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Publication numberUS7875331 B2
Publication typeGrant
Application numberUS 11/589,225
Publication dateJan 25, 2011
Filing dateOct 30, 2006
Priority dateNov 1, 2005
Also published asCN1983053A, CN1983053B, US20070104906
Publication number11589225, 589225, US 7875331 B2, US 7875331B2, US-B2-7875331, US7875331 B2, US7875331B2
InventorsNaoki Hirakawa, Junya Hoshi
Original AssigneeSynztec Co., Ltd.
Export CitationBiBTeX, EndNote, RefMan
External Links: USPTO, USPTO Assignment, Espacenet
Conductive rubber member
US 7875331 B2
Abstract
A conductive rubber member having at least one conductive elastic layer, wherein the conductive elastic layer, which is at least an outermost layer, in contact with an opposing member during use is a curing product of a rubber composition having a conductivity imparting agent incorporated into a rubber base material containing chloroprene rubber; and a superficial portion of the conductive elastic layer is a surface treatment layer formed by impregnating the conductive elastic layer with a surface treating solution containing at least an isocyanate component and an organic solvent.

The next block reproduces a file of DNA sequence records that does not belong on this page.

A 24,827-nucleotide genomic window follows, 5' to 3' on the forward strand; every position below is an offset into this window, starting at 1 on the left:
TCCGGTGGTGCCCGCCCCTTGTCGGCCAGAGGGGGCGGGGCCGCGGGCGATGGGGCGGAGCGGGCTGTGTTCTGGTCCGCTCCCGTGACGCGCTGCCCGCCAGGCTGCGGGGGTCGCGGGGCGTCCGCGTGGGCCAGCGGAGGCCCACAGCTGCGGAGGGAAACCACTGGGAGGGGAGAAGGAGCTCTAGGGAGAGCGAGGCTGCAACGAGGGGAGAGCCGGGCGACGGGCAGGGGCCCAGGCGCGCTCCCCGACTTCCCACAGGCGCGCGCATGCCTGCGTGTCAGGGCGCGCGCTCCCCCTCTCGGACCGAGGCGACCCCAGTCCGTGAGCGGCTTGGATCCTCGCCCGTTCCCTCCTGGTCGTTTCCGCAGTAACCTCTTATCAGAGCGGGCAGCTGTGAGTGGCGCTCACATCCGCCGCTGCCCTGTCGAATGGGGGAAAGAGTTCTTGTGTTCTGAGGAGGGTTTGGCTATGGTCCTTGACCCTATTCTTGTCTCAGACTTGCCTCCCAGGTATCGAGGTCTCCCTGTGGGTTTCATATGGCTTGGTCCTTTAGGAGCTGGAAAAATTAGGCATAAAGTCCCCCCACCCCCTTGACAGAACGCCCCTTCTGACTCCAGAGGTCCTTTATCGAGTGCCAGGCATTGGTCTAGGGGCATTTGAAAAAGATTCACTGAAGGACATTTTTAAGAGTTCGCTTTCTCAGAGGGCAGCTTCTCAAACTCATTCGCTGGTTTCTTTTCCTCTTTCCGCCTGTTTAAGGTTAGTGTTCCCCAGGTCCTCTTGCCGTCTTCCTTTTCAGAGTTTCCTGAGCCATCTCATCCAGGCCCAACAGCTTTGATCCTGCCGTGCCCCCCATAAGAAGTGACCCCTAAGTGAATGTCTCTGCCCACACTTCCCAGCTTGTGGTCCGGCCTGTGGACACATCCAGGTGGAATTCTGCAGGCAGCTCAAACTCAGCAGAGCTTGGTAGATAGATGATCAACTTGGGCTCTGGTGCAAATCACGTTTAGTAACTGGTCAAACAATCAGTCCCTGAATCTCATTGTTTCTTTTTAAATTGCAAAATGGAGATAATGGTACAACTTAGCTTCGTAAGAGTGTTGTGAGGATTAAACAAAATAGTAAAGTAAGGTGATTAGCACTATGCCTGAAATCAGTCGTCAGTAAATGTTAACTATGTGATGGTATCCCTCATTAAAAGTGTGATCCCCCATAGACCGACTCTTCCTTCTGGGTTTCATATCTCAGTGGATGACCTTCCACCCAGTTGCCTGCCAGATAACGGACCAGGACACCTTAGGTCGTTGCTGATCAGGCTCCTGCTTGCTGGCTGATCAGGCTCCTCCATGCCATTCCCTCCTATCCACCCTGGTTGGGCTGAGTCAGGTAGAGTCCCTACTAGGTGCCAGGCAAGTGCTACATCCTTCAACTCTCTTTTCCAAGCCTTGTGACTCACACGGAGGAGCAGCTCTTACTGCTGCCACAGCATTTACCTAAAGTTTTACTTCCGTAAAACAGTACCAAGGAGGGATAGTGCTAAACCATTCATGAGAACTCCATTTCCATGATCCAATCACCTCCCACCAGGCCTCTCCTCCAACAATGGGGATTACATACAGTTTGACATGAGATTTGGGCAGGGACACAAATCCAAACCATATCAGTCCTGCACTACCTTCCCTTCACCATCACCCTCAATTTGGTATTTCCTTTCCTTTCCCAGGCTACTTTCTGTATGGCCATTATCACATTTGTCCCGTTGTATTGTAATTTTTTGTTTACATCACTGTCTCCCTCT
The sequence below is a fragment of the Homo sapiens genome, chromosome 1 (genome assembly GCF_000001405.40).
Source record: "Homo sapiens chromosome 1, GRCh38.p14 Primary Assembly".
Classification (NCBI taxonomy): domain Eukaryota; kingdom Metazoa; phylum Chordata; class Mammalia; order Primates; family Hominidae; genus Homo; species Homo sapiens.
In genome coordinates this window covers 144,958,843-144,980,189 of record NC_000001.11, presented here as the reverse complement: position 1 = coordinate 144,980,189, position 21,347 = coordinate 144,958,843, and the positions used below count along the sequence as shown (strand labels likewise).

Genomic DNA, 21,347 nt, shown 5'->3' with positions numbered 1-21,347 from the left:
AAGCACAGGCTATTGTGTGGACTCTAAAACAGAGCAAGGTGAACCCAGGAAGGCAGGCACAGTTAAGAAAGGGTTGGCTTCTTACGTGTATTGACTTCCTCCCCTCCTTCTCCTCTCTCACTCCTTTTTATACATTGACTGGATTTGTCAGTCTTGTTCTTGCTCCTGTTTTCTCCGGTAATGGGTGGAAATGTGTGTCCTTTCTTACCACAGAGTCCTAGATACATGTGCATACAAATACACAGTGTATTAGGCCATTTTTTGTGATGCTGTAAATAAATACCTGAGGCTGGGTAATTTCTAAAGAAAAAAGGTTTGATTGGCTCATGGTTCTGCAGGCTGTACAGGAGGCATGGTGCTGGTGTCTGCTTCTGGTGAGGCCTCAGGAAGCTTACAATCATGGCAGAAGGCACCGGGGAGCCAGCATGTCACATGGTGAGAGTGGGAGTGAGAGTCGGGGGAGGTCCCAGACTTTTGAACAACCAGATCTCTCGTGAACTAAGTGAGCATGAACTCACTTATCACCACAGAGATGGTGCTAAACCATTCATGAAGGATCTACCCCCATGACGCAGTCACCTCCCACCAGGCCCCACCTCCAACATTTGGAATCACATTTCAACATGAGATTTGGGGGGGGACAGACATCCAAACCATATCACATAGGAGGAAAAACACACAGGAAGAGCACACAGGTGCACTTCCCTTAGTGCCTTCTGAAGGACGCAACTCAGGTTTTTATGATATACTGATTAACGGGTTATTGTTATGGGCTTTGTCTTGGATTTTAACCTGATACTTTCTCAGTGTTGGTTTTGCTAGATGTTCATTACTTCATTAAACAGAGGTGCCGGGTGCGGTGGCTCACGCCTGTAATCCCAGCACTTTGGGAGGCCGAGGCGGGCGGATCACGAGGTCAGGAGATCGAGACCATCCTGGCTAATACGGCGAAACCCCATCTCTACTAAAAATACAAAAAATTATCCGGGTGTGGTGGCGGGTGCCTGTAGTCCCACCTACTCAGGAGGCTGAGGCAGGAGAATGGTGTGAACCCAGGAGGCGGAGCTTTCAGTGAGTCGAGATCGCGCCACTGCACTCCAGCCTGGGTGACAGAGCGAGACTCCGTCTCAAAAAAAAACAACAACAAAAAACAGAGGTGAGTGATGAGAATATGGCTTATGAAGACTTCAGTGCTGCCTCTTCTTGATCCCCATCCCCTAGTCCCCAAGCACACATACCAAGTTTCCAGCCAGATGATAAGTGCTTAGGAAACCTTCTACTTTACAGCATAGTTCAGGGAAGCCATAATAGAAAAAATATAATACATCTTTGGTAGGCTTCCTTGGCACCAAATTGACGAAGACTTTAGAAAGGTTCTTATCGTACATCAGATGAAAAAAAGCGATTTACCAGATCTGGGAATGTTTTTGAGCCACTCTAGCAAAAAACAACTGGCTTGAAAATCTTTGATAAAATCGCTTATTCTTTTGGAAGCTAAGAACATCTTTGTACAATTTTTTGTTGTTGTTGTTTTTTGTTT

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Claims(7)
1. A conductive rubber member having at least one conductive elastic layer, wherein
the conductive elastic layer, which is at least an outermost layer, in contact with an opposing member during use is a cured product of a rubber composition having a conductivity imparting agent incorporated into a rubber base material consisting of chloroprene rubber, and
a superficial portion of the conductive elastic layer is a surface treatment layer formed by impregnating the conductive elastic layer with a surface treating solution containing at least an isocyanate component and an organic solvent.
2. The conductive rubber member according to claim 1, wherein the surface treating solution further contains at least one of carbon black and at least one polymer selected from an acrylic fluoropolymer and an acrylic silicone polymer.
3. The conductive rubber member according to claim 1, wherein the surface treating solution further contains a polyether-based polymer.
4. The conductive rubber member according to claim 3, wherein the polyether-based polymer has active hydrogen.